The Payton Wright Foundation

[SCOOP]  Manatee County Master Gardener Volunteers Celebrate 40th Anniversary with Open Garden Event

Master Gardener Volunteers are holding an “Open Garden” celebration on November 8- 9 to commemorate their 40 years of volunteer service to the Manatee County's University of Florida/IFAS Agriculture and Extension Service.  The free event, which is open to the public, is taking place in the Master Gardeners’ Educational Gardens on the Extension grounds at the Manatee County Fairgrounds in Palmetto. Fridays events will include self-guided tours of our award-winning garden, as well as Information Stations and demonstrations, all geared toward inspiring the creation of Florida-Friendly landscapes.  Saturday is devoted to families and children. In addition to self-guided garden tours and Information Stations, the morning will include fun activities and craft-making. Complimentary cookies and beverages are available both days and on Saturday, Kona Ice will be on site for those wishing to purchase a refreshing treat. 

Manatee County Master Gardener

[SCOOP]  Suncoast Waterkeeper's Healthy Tributaries Program Fundraiser

On July 14, Cheryl Berlon, hosted a fundraiser for Suncoast Waterkeeper at her home in Punta Gorda. Chef Dario Leo from Rossini Trattoria Gastronomica Restaurant provided a cooking lesson and delicious food, while Maurice LoMonaco entertained attendees with his fabulous music. This event raised $14,000 for Suncoast Waterkeeper to create a water quality testing system for several waterways in our area. This program will develop a network of trained citizen scientists who will gather samples from the Alafia, Little Manatee, Manatee, Braden, Myakka and Peace Rivers.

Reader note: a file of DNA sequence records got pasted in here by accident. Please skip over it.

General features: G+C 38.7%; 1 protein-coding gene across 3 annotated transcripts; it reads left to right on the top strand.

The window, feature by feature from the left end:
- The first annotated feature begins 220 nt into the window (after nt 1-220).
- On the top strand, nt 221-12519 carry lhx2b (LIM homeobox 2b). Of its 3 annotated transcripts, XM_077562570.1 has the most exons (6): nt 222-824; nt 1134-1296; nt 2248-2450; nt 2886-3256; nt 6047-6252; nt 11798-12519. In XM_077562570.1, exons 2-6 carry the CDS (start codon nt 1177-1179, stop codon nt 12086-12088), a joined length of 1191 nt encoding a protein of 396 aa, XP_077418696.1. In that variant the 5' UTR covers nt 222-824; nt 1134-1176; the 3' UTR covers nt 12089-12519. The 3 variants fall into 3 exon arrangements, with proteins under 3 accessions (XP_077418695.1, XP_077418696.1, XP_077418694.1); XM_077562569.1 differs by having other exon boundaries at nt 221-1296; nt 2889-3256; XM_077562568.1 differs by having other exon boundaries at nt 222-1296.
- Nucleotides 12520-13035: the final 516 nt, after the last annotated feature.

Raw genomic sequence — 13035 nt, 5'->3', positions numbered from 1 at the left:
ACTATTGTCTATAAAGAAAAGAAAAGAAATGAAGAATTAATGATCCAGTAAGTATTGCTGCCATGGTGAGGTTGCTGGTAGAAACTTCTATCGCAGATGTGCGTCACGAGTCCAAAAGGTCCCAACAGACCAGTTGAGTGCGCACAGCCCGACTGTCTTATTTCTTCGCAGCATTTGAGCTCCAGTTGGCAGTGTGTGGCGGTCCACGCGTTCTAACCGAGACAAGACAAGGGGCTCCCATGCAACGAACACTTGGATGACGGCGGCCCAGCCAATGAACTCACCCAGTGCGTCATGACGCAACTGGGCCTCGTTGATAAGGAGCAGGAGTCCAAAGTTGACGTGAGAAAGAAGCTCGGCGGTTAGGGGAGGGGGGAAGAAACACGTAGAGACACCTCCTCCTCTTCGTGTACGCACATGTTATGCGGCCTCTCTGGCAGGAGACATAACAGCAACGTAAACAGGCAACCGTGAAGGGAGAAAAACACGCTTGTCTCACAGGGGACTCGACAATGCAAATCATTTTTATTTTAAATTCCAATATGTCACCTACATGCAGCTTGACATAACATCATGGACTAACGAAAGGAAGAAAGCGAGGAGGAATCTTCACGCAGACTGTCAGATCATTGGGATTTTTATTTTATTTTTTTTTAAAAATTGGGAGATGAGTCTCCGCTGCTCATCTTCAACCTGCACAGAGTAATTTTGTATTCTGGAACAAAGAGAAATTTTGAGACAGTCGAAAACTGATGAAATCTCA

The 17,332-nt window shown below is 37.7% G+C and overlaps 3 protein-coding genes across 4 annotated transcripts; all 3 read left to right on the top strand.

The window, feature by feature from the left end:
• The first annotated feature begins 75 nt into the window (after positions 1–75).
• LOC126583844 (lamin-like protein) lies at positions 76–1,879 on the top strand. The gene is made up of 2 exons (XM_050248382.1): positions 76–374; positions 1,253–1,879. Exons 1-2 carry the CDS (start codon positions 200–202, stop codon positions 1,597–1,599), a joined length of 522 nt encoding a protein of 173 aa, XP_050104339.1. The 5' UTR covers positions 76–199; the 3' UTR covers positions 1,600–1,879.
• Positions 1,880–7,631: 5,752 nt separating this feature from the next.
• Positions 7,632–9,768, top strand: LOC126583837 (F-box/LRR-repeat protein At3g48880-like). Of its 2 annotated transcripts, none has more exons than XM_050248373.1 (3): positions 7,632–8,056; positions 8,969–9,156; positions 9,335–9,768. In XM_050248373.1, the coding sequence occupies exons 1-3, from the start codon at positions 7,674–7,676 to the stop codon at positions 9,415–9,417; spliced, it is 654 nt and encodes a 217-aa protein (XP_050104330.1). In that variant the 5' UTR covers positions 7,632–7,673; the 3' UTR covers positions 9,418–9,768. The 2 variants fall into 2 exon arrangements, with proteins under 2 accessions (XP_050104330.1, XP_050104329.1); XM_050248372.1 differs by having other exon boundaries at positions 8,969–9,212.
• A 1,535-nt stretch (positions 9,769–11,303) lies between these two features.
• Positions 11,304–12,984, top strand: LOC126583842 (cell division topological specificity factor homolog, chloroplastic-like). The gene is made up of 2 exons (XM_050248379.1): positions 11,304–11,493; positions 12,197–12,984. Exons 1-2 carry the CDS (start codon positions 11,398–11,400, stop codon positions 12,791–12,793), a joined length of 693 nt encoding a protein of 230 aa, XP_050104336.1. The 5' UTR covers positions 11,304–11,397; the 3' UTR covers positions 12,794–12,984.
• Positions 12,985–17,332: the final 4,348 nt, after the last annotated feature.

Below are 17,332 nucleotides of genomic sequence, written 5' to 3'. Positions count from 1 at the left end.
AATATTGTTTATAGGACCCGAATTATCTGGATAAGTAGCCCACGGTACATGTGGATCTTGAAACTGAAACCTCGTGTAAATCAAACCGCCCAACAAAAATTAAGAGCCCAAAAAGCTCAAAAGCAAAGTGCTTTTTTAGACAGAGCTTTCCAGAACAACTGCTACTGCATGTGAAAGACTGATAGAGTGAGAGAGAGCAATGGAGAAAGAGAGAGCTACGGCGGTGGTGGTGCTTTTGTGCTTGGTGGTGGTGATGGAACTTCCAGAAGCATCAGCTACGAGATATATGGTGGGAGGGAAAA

Suncoast Waterkeeper

SRQ Media Group

SRQ DAILY is produced by SRQ | The Magazine and edited by Senior Editor Phil LedererNote: The views and opinions expressed in the Saturday Perspectives Edition and in the Letters department of SRQ DAILY are those of the author(s) and do not imply endorsement by SRQ Media. Senior Editor Jacob Ogles edits the Saturday Perspective Edition, Letters and Guest Contributor columns. For rates on SRQ DAILY banner advertising and sponsored content opportunities, please contact Ashley Ryan Cannon at 941-365-7702 x211 or via email